Friday, 9 March 2018

South Arm 2018

Today is the first walk of 2018 Term One, I chose a G2 walk to get new walkers a chance to become used to our ways.

Unfortunately, the weather is, again, absolutely perfect!

We travel to the end of South Arm Road parking near several houses, including another being built, that weren't here the last time.

There is another walking group that has arrived just before us. One of the cars looks familiar and I wonder if it's the same group we met at our Mt. Connection walk a couple of weeks ago.

Sue and Gail met us down here

The other walking group set off on a clockwise direction, so we set off counter clockwise. I had been considering doing this anyway so this was a convenient excuse.

We follow the track down to Shelly Beach continuing along for a while.

Shelly Beach

Sparkling waters of Ralphs Bay
 A pleasant walk to a path leading up to the wide mown grass track above.

Going up

Looking towards Opossum Bay
The white tower in the distance belongs to a communications relay station not too far from the start of our walk.

The views are fantastic

The Spit. We didn't make it down there today
Next time.

Morning Tea

While the others had a break, I got out my monopod - that's not a euphemism - and took some photos. An example of The Spit above.

Note to self: Before using the monopod as a selfie stick, always check the camera focus.

That's better
Tea finished, we move on.

Hobart in the distance


Mt. Wellington

Alum Cliffs
On we go after making the turn to head south.

Mary Ann Bay beach
Interesting rock formation below on the beach.

We pass through a gap in the old fence and I find a small track heading down, with another to the beach. So we go exploring.

The western shore of the River Derwent

We've separated into two groups, so I wait for the rest

This track leads down to the beach
I had noticed some old bricks near the cliff, and wondered where they came from. Now we pass a Century Plant or Agave americana. Both the bricks and the plant hint at some human occupation at some time. 

I can see some plotting going on below
 Reaching the bottom, I get a better view of the rocky formation I had photographed from the cliff above.

It looks interesting, so I follow some of the others for a closer view.

Bob and Mendelt go exploring

There is an opening or window in the formation farther from the beach. As I head out to see, a strange feeling warns me that I might see something scary if I look through it.

It was worse than I thought!
Shaken, I make my way back to the others. The old photo below shows other scary sights have occurred here in the past.

Stereoscope Photo from the past
If you look carefully, behind the bloke sitting on the right hand side a white object appears back in the trees.

Another indication of occupation sometime in the past.

The white object is actually a tomb and the information below I gleaned from the website of the Friends of The Arm, a group looking after the area.

In 1824 William Gellibrand and his son Joseph arrived in Van Dieman's Land (Tasmania). Shortly after William was granted 2000 acres at South Arm and 10 convict labourers.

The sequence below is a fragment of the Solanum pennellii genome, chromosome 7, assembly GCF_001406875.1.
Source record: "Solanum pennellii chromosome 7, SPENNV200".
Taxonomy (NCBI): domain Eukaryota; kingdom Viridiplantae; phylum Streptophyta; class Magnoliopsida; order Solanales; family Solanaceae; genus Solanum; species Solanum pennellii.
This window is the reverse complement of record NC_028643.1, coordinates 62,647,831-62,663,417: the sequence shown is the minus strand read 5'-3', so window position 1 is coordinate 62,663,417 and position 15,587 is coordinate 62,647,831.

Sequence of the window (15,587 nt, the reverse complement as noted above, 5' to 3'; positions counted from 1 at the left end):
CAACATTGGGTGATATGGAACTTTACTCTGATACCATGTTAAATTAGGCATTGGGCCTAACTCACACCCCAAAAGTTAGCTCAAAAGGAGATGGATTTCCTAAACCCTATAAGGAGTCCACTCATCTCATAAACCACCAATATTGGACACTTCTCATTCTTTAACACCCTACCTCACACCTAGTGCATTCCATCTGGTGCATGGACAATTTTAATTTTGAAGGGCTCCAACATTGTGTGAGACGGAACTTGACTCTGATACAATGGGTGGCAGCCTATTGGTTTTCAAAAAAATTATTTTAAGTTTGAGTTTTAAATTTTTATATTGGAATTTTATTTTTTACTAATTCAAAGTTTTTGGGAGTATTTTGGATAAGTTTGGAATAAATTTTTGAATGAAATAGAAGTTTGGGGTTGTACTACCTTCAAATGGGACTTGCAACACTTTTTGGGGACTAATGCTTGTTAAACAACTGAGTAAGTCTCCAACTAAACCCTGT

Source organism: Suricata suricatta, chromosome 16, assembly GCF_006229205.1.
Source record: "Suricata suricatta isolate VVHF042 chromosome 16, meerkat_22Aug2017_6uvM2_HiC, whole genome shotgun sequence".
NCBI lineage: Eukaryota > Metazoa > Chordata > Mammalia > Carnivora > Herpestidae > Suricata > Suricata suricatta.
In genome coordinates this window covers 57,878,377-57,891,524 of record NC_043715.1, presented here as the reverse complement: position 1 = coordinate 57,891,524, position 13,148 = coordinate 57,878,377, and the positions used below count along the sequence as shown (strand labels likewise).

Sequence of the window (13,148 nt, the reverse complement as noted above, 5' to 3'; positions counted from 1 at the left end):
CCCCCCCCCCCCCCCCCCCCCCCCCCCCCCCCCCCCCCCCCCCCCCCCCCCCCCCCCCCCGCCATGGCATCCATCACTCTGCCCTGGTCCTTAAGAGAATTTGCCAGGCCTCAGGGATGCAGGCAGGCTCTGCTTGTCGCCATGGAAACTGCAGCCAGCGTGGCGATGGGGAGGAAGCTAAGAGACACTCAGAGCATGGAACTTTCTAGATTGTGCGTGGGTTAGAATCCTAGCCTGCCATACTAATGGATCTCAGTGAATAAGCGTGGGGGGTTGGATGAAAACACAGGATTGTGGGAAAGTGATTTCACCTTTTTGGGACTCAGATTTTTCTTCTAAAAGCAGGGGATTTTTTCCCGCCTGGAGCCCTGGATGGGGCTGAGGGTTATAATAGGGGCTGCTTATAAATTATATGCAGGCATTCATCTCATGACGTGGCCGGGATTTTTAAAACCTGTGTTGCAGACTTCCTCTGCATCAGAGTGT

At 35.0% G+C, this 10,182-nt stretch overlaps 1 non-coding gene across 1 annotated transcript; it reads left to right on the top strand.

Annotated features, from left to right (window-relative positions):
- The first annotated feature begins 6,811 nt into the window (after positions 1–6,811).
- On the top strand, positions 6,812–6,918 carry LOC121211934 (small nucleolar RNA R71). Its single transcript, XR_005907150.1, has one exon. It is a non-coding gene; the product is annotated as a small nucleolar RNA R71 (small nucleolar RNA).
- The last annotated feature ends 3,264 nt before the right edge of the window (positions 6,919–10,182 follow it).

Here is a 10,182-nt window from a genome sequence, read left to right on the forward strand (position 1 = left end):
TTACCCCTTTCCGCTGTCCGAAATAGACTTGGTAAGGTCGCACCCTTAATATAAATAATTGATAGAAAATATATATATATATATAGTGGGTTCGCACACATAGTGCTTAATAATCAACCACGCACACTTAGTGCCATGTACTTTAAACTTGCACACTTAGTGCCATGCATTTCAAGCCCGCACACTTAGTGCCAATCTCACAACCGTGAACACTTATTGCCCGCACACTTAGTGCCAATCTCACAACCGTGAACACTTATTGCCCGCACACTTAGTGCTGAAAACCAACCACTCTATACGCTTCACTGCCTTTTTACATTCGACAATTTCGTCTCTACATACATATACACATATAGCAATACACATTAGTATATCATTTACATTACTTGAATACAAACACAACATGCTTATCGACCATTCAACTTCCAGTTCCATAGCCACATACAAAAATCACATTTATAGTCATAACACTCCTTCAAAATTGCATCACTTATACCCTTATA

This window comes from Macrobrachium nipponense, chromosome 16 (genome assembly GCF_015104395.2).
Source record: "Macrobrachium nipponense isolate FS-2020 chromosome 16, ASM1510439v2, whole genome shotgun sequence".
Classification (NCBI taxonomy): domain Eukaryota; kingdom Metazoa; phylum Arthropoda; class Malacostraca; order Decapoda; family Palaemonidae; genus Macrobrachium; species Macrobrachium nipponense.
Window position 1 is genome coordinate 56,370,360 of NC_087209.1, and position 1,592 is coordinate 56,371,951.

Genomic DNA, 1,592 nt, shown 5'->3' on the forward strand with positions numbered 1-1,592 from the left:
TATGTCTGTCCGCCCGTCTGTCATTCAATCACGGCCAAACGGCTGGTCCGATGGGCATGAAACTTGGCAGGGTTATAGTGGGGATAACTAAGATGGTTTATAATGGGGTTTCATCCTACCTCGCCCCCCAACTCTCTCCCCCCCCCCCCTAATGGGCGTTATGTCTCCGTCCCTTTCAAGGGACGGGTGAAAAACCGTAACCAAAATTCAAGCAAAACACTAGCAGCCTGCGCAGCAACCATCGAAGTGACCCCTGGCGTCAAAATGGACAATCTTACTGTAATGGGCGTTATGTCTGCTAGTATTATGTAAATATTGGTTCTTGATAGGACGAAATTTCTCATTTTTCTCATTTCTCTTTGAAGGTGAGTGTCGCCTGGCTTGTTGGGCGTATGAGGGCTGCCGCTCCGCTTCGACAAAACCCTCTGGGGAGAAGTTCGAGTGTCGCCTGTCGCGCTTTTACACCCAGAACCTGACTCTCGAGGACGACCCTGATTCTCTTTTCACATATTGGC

William built a house on Arm End and a tomb. A frequent visitor said that after breakfast William would dig the vault located just below the house.

William died in 1840 at the age of 75 and was buried in his tomb. Joseph became our first Attorney General and three of his sons became politicians.  Two of those are buried in the tomb with William.
The house was lived in until 1914, then left to its own and other's devices. Falling down, vandalized and burnt.

Due to erosion, the tomb site is off limits, but here is a photo I took some years ago.

I also found an earlier photo of the beach and tomb showing how different the area was in the past.

On we go heading along the track. As you can see, there are almost no trees, just grass. This wasn't always the case. Grandson George Gellibrand, decided to sell and described the land "as being studded with the tallest trees in the colony and having the very best winery on the island, covering two acres of fertile ground with full bearing  fruit. Fruit trees were grown and mulberries did very well."

It's a bit different now. Or he was an early real estate salesman.

On we go, and a little hill begins to appear in the distance. I remember coming down, but we have a short, sharp climb this time. You can see it on the final report at the end of this blog.

A nice little hill...

...with a view

On we go. We're heading towards that relay station pointed out earlier and I decide to walk down to the cliff edge where a navigation light is located.

Next to the modern light are the remains of an earlier one.

Earlier navigation light base

It's a good place for lunch
Lots of seating and great views.

Our location is above White Rock Point. I wonder why it's called that?

That could explain the name
Photos below revel the views we're forced to look at while having lunch.

Kingston Beach in the distance

Fishing boat heading out
Lunch finished, we head back to the cars.

People asked about the golf course that was proposed to be built on this peninsula. Rather than me writing about it, CLICK HERE for the latest information.

I will say that one of the proposals is to pipe sewage from the club house etc. under the Derwent to the processing plant at Blackmans Bay! 

We had 16 walkers on a beautiful day and covered 6.46km in 2:57hrs.

Click here to download GPX file

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